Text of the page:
The European Central Bank made a grave mistake when it left interest rates unchanged at 4.75% on Apr. 11. The euro zone economy badly needs a rate cut to revitalize growth, which is being sapped by the slowdown in the U.S., Japan, Asia, and Latin America. The 18 members of the ECB's governing council don't need to look far to find out just how bad things are. Joblessness in Germany, Europe's largest economy, rose in March for the third month in a row and the country's six leading economic institutes slashed their growth forecast from 2.7% to 2.1%. Meanwhile, French factories produced fewer goods in January than at any time in the previous four months, while Italian business confidence has fallen.
Even European consumers are showing signs of strain. Fearful that the looming slowdown could cost them their jobs, they are delaying purchases of durable goods. The Organization for Economic Cooperation & Development predicts the euro zone will be hard-pressed to reach growth of 2.7% this year, well below the 3.1% it forecast in November. Not surprisingly, finance ministers, business execs, and economists are lining up to demand a 50-basis-point rate cut.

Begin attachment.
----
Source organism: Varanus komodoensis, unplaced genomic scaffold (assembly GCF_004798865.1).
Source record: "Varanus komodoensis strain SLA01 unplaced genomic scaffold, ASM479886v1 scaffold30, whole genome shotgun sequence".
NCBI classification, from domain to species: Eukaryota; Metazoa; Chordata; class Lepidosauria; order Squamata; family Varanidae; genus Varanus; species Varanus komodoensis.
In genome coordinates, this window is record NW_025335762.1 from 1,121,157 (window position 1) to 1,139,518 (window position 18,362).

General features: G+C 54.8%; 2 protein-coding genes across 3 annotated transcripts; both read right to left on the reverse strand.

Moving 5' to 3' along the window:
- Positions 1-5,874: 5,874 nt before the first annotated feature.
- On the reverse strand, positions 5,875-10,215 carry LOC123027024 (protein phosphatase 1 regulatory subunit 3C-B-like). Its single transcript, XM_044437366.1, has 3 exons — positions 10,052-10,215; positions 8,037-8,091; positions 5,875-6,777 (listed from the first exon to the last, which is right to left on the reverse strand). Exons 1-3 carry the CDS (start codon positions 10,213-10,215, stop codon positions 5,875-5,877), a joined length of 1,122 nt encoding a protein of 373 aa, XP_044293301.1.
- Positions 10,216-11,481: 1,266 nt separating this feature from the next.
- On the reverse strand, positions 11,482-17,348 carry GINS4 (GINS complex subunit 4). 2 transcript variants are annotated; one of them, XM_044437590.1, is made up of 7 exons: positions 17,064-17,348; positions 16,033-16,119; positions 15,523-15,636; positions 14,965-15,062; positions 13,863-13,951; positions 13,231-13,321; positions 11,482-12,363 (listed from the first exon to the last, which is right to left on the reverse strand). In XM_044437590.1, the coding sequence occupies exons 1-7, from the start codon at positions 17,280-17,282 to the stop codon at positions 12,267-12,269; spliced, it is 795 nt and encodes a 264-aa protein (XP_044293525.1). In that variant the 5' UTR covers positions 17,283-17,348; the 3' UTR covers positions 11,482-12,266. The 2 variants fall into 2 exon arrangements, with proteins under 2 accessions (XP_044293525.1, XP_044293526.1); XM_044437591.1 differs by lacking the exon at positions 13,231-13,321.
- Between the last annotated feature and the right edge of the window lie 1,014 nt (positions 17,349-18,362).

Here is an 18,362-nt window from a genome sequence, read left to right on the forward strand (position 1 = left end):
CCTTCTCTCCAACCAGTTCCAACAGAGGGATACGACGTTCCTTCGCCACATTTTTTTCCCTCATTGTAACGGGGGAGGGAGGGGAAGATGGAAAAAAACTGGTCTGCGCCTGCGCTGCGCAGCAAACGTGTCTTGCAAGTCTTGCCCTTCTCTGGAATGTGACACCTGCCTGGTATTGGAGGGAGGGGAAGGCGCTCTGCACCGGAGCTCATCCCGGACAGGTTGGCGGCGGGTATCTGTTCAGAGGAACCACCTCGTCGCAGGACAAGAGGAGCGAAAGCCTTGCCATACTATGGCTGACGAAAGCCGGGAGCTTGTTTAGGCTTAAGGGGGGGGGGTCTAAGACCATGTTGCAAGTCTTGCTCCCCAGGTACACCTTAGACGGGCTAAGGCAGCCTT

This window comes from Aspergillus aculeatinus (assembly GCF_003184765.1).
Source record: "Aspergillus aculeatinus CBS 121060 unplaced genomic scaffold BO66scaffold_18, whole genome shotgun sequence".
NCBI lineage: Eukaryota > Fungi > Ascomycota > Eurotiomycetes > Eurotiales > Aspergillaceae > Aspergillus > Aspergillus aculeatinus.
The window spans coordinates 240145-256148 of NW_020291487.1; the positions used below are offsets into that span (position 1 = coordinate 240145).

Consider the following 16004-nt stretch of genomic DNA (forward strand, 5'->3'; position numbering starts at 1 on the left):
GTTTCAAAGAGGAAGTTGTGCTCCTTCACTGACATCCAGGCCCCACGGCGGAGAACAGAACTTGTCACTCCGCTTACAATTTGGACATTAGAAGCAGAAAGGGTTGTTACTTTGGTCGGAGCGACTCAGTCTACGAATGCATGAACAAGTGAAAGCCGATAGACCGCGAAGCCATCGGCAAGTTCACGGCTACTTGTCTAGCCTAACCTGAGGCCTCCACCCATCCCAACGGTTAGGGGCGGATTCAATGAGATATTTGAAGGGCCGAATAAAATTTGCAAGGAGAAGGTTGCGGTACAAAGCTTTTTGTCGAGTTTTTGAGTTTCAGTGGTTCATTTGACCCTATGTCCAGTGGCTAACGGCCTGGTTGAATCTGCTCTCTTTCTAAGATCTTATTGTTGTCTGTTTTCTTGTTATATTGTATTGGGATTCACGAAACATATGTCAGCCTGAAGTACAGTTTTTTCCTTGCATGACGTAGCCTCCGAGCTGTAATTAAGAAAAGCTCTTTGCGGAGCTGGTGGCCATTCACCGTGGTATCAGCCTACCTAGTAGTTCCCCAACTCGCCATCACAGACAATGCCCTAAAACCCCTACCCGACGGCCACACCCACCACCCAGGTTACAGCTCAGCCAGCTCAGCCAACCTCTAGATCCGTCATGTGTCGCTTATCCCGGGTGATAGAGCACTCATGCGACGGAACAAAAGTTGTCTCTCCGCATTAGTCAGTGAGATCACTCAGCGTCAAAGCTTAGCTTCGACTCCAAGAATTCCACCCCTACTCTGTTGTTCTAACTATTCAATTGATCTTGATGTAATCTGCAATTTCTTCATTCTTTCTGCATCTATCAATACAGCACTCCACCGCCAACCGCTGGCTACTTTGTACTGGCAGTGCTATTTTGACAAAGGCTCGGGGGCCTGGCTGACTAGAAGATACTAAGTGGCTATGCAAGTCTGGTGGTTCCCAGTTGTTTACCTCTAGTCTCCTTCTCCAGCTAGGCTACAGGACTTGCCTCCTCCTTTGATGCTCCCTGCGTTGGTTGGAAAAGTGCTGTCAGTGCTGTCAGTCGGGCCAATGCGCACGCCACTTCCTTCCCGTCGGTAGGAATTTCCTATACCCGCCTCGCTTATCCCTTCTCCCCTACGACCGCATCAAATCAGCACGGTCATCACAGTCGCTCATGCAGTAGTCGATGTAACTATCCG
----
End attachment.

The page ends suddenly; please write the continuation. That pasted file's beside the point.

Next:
The ECB ignored all the evidence. Instead it argued that it needed to keep rates where they are to fight inflation. This is absurd. With economies around the world falling, inflation is not a serious worry. Last year's oil price rise, which pushed inflation higher, will not be repeated.
The ECB's inaction on rates could well spark a new euro crisis. Within minutes of the governing council decision, the euro was under attack in the currency markets. If it falls much further the ECB could be forced to intervene in an attempt to buoy it--a costly procedure that is unlikely to work unless it changes its monetary stance. The ECB is the only major central bank not to have cut rates this year. At its next meeting on Apr. 26, the ECB must finally do so and by a minimum of 50 basis points. Otherwise it will do severe harm to all euro zone economies.